On December 8, 2014, iQIYI's chief content officer, Ma Dong, said the portal planned to more than double original production in 2015, with at least 30 titles and 500 episodes on the slate compared to 13 in 2014.[18] In 2015, iQIYI purchased the streaming rights to eight top entertainment shows in mainland China and several entertainment shows in Taiwan and South Korea, including Running Man.[19] In March 2016, it was announced that it would launch in Taiwan.[20] In June 2016, it was reported that it had 20 million subscribers.[21]

In June 2014, iQIYI co-produced and distributed the drama Mysterious Summer with major Japanese broadcaster Fuji TV. It was the first drama co-production between China and Japan and has been viewed more than 60 million times as of October 2014.[22][23]

In 2017, the People Daily reported that two thirds of high-level staff in iQIYI's content department were CCP members.[16]

On April 25, 2017, Netflix (which does not operate at all in China) announced that it had reached a licensing deal with iQIYI, under which some Netflix original productions would be available on iQIYI day-and-date with their premieres worldwide.[24]

In November 2018, iQIYI announced that it was raising new cash. The video business said that it will issue $500 million in convertible senior notes. Proceeds from the offering will go towards content and technology investments as well as capped call transactions to reduce potential dilution to shareholders upon conversion of the notes.[25]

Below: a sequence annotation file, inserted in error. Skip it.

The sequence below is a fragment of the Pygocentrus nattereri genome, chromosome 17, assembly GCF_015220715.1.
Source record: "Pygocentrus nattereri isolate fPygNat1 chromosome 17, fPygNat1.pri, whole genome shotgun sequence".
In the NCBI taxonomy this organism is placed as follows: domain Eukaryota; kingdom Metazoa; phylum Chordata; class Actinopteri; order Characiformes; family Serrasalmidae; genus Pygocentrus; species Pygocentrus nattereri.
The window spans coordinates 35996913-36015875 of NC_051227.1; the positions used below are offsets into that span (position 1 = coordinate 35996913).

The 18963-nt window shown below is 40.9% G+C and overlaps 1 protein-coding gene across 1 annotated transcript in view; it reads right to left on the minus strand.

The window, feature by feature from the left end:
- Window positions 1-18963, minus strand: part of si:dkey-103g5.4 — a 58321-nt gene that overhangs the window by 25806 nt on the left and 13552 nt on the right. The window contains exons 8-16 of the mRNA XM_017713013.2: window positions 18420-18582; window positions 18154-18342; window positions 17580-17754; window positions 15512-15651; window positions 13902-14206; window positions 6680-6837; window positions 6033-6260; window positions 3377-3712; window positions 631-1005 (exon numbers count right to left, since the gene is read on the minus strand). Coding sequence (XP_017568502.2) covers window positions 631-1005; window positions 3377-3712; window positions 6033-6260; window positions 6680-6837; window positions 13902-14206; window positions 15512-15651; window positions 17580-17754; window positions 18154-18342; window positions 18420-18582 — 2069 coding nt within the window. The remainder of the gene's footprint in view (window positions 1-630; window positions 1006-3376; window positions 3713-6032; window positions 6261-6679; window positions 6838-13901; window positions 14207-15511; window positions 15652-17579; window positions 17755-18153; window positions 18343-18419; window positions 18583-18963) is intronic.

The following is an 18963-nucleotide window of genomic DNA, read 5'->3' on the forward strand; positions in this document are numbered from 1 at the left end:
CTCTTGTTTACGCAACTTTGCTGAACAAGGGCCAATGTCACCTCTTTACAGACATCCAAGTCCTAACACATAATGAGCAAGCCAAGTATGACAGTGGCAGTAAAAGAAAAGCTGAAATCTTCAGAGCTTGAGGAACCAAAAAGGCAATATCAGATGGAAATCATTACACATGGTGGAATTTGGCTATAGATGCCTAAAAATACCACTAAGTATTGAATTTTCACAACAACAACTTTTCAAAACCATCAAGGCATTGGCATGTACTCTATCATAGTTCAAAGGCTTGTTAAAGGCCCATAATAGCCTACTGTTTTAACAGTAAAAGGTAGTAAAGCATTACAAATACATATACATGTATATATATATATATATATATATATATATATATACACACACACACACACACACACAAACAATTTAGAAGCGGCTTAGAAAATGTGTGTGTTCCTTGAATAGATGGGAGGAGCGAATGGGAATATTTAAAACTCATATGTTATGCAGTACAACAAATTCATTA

In December 2020, iQIYI opened a new office in Singapore at Robinson Road to serve as the regional headquarters for Southeast Asia.[26]

In 2020, iQIYI announced the production of My Roommate Is a Gumiho as its first Korean Original Series.[27] Due to positive reviews over their first self-produced series, which starred Jang Ki-yong and Lee Hye-ri (members of Girl's Day), iQIYI expressed that they gained confidence in releasing more original Korean dramas produced under its name, like their announced upcoming productions of dramas like Bad and Crazy (starring Lee Dong-wook, Han Ji-eun and Wi Ha-joon) in 2021 and Shooting Stars in 2022, with the hope of expanding their potential in the production of original Korean shows.[28][29]

Also, iQIYI began to expand its horizons by producing Southeast Asian shows to stream as iQIYI originals for more viewership. In August 2021, iQIYI streamed a Singaporean drama series titled The Ferryman: Legends of Nanyang, which will be its first Southeast Asian original series starring local actors from Singapore like Lawrence Wong and Qi Yuwu and Taiwanese actress Kate Kinney. The drama is also a remake of the 2014 Chinese drama series, but in a Southeast Asian setting.[30][31]

In October 2021, iQIYI and THEMA went into a partnership to launch their services on Netgem TV in the United Kingdom and Ireland, with iQIYI hoping to distribute Asian content on European media to create a larger global audience.[32]

During the 26th Busan International Film Festival, iQIYI partnered with Philippine broadcaster ABS-CBN to produce Saying Goodbye and Hello, Heart as the first two Philippine original series, which will release later this year.[33][34]